8. Green Dolphin Street
Introduces the “triadic shift” – could play it as a “bullfighter progression.” Parallel motion A1 A2 form. Miles Davis rewrote the 2nd A. A2 turnaround (36251 (E- A7 D- G7 C).
9. Ain’t Misbehaving / (Alternate: It Could Happen To You)
Both tunes teach the same thing. Ascends chromatically. [Practice] try this variation on chords (I learned it as D F#7 E-6 A7 instead of D D#dim, E-6 A7). They’re both fine, they’re interchangeable. Depends what kind of sound you wnat.
10. Stella By Starlight
Everybody plays it. In some ways, it’s a song that doesn’t make sense, but it works.
GuitarWank and Bruce Forman
I’ll repeat: this is a wonderful podcast, full of humor and wisdom. It’s not appropriate for kids, so language warning.
It’s hard to believe it had been 6 years since The Aristocrats last came to Florida. Previously they played at West End in Sanford, a little bar just north of Orlando, and it was almost a religious experience. The place held about 100 people, and I was able to stand just a few feet away from Guthrie, Marco and Bryan. This year, they came to a slightly larger venue downtown Orlando and blew the packed house away. I really don’t need to write much for the review, other than wow. If you have any interest in progressive, instrumental music you need to go see the band.
It’s not just the mind-boggling level of musicianship from every member; but the humor, the interaction with each other and the interaction with the crowd that made it special. Bryan Beller got the crowd going for every song: leading chants, clap-alongs, cheering. While this is an instrumental band, he basically filled the (necessary) role of front man.
You Know What?
Touring on support of their new album “You Know What?” they played a great mix of new and old material. Happily they played my favorite track from the new album, “The Ballad of Bonnie and Clyde.” Bryan Beller went through a lengthy backstory for how the song came about. Part of what made the show so much fun was hearing the backstories behind many of the new songs.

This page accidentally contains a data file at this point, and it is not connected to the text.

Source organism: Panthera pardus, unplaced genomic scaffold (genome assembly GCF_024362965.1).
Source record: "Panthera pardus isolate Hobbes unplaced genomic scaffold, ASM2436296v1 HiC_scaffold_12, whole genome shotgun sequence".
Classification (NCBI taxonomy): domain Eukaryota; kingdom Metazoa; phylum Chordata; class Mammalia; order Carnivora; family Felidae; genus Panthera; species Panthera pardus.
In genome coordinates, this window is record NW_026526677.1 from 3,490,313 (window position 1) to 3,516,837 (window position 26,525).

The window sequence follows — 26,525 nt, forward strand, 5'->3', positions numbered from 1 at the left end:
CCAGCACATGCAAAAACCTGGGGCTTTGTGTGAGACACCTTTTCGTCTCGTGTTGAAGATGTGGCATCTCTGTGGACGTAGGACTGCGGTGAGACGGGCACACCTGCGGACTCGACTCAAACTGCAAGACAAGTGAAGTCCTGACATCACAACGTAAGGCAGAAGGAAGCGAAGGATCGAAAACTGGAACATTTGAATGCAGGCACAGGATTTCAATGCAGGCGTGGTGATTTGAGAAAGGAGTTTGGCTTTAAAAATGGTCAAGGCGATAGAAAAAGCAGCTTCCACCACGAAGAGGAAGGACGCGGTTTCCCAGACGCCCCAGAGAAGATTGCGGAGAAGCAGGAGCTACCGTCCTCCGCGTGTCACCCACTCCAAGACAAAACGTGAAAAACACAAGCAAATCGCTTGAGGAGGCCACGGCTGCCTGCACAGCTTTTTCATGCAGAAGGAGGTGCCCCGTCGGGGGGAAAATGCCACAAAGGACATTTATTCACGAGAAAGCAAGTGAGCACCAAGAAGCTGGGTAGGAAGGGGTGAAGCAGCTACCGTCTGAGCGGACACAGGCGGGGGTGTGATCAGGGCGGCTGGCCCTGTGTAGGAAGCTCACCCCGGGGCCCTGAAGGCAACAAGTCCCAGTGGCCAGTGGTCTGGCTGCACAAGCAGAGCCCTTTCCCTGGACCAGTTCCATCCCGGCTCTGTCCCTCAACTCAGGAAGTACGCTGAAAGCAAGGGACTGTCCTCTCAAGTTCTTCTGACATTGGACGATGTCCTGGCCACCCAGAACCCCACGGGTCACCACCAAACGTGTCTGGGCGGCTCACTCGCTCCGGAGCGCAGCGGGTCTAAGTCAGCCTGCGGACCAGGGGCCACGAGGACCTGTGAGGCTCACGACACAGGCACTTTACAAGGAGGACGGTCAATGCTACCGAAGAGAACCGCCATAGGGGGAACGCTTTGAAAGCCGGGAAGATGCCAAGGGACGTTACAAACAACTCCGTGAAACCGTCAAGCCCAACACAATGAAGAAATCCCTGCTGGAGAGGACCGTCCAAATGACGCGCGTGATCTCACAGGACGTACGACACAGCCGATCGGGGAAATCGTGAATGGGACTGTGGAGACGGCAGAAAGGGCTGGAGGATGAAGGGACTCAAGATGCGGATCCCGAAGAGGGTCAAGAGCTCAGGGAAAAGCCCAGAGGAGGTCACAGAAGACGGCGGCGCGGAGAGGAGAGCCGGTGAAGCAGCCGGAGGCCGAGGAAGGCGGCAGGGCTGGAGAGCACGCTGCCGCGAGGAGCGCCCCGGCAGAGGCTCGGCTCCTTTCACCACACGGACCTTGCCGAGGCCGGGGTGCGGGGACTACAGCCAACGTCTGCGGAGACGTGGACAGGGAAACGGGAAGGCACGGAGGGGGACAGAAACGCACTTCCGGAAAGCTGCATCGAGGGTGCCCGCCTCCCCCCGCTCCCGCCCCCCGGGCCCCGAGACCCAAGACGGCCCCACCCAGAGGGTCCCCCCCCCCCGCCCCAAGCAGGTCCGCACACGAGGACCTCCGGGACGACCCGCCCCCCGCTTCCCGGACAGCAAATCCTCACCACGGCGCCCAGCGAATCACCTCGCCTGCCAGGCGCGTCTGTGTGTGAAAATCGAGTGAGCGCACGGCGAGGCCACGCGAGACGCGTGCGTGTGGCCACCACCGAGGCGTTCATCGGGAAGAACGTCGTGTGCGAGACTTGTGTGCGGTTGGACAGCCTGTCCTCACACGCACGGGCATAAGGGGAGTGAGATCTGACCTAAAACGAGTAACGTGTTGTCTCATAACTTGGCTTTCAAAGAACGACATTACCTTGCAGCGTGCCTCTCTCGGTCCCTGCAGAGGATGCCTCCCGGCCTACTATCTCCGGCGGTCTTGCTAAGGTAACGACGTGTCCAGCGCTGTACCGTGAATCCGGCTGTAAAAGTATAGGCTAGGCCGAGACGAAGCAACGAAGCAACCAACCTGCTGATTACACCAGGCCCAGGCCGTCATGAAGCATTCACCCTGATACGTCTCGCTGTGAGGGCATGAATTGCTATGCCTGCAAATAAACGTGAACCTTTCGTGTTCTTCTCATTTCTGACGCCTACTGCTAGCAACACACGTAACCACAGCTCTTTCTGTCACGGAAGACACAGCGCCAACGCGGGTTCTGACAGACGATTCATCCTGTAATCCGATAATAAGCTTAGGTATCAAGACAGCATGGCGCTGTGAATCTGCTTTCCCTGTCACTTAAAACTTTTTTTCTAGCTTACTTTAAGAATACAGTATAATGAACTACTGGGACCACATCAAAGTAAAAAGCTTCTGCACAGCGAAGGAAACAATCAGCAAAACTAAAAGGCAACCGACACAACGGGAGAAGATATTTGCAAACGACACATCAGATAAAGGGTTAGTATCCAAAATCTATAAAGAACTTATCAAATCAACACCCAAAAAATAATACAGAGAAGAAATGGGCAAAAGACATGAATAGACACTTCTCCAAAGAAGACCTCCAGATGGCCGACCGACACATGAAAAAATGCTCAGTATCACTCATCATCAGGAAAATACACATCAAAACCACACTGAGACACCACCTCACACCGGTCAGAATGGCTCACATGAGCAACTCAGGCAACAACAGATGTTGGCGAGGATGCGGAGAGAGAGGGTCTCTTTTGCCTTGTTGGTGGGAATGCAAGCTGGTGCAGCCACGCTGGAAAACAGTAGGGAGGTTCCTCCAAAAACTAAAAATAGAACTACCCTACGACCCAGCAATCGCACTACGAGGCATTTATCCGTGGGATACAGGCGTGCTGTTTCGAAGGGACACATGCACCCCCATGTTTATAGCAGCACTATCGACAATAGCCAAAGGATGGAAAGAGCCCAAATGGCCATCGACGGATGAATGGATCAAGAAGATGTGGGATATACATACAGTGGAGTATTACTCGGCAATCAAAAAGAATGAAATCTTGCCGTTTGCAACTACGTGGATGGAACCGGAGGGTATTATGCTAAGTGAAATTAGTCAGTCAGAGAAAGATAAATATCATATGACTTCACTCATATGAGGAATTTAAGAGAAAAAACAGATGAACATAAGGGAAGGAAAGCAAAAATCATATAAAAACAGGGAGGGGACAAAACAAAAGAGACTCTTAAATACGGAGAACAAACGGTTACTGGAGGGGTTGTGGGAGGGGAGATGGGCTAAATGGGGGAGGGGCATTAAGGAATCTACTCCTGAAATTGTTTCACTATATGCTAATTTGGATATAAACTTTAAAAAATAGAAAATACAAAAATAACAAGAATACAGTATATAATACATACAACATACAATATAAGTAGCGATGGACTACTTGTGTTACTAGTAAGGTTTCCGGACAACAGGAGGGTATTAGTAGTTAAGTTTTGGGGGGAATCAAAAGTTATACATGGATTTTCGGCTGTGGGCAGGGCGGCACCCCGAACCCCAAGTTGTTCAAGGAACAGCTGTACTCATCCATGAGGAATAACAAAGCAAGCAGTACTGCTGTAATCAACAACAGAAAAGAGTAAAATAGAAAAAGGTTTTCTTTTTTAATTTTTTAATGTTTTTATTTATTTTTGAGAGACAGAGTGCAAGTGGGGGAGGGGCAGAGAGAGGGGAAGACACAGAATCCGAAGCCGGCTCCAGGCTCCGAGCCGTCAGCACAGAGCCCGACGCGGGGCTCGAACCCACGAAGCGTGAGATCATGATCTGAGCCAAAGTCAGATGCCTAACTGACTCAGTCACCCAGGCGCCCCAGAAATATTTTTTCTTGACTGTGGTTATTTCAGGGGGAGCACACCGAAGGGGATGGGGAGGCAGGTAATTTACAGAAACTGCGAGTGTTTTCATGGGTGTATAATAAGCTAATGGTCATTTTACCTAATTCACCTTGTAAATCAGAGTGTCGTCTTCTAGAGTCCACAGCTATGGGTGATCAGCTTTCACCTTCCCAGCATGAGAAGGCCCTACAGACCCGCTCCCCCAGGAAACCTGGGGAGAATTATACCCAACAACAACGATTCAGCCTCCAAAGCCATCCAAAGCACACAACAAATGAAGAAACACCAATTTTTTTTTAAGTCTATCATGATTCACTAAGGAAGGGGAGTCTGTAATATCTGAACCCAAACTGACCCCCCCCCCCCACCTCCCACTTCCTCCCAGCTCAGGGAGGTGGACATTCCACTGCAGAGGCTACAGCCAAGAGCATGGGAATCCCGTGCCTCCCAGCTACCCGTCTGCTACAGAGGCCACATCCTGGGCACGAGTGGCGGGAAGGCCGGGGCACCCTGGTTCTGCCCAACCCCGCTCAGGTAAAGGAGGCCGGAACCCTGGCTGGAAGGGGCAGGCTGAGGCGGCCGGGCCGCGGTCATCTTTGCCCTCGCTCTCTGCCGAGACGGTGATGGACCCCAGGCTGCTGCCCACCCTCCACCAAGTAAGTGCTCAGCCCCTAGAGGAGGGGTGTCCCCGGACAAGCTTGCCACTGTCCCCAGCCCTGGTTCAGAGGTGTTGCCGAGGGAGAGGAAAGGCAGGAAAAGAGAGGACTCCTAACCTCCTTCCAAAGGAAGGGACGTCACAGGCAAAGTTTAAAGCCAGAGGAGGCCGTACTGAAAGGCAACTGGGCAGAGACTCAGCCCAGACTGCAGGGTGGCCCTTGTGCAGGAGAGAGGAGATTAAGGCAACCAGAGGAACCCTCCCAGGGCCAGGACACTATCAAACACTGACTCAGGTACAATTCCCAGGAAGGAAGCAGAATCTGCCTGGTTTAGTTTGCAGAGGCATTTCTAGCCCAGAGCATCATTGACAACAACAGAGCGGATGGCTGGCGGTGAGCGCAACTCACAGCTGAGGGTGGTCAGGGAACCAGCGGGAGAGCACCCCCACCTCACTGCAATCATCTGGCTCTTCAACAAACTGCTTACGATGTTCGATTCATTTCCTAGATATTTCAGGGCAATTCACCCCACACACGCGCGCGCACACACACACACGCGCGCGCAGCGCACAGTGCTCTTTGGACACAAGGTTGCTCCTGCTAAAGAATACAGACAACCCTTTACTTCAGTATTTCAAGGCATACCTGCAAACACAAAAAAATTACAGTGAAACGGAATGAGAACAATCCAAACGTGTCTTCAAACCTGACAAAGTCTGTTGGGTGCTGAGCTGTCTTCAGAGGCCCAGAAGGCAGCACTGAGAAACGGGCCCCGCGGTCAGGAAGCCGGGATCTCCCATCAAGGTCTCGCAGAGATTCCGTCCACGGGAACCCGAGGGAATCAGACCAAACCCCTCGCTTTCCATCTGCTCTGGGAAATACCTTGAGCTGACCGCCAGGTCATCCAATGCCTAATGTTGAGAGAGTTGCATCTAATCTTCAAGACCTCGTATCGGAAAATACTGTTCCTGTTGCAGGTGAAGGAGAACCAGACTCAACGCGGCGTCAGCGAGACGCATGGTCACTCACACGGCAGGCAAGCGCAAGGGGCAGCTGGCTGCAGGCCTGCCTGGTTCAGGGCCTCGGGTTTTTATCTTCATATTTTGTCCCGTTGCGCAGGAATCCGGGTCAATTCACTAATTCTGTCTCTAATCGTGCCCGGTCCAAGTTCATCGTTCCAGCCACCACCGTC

Plastic Farm Animals
Happily, the plastic pig and chicken made a return!
I was pretty tired by the time the Aristocrats took the stage, but I’m so glad I made it out. The musicianship is incredible, of course, but the humor and audience interaction puts they in a class way above most instrumental rock/fusion/shred bands. Highly enjoyable, and absolutely worth going to see.
I totally get a non-musician asking the question. It makes sense, it’s not offensive… it’s looking for a very general answer. It might give someone a sense of beginner or expert. That said “I’ve been playing guitar X years” is a pretty worthless answer.
The first three years I played guitar, I didn’t learn much. I took lessons, but didn’t practice. I could play a couple of riffs, but no full songs. I didn’t know how to improvise. I had a terrible ear. I just didn’t practice much in those first few years. Steve Vai probably put in more hours on the fretboard in his first three years than I put in over my first twenty. No joke.
A Word from Mister Vai
“I never thought I’d amount to anything in the grand scheme of things. I thought everything I could do, I’m sure everybody could do. But the one thing I didn’t realize is that I was spending 10, 15 hours a day learning how to do it.” – Steve Vai
Math Is Fun!
Let’s do some math, shall we? 1 hour/week x 50 weeks/year = 50 hours/year. That’s probably where I was for the first couple of years I played. However, 1 hour/day x 300d/year = 300 hours/year. 4 hours/day x 300d/year = 1200 hours/year. 8 hours/day x 300d/year = 2400 hours/year. If I kept at the “one hour a week” thing it would take me 24 years to get as much time on the fretboard as someone playing 4 h/day. 24 years. And according to every Vai interview I’ve seen, he put in a lot more than that (see above)… even as an average.
So “I’ve played guitar 5 years” could mean a lot of different things. You might very well be a complete beginner after 5 years… or you could be professionally gigging.
It’s also about deliberate practice. It’s not just raw hours, it’s what you do with them It’s how focused you are on getting better with that time. See my post on “5 Ways To Get The Most of Limited Practice Time” for more on that. The book “Talent is Overrated” also talks a lot about deliberate practice, and the concept behind that. It’s a great read, highly recommended.
The general concept of Deliberate Practice comes down to a few things:
It’s specifically designed to improve performance – who’s designing it, are they qualified?
It can be repeated a lot – it’s in the “learning zone,” and improvement needs frequency
Feedback on results is continuously available – this is tricky with things like rhythm practice, how do you really know if you’re off – in the moment?
It’s highly mentally demanding – no “autopilot”
It isn’t (inherently) much fun – “if it were, everyone would be a master.” I’ve found a way to find joy and fun in even mundane practice. Once you get to that state, you’re in a good spot to improve.
So you can sit down and noodle over the same diatonic chord progression you’ve jammed over for years, and do it for hours and days without getting much better. You need to have the mindset of “what can I learn today” not “how much time can I spent today.”
So, how long have you been playing?
I won’t get offended if you say “five years.” Just keep in mind it doesn’t mean a whole lot. It might be better, at least when talking to other musicians, to talk about what you can do – “good at improvising, can’t play metal, can read okay, good ear but bad timing, big repertoire of rock but don’t really improvise, etc.”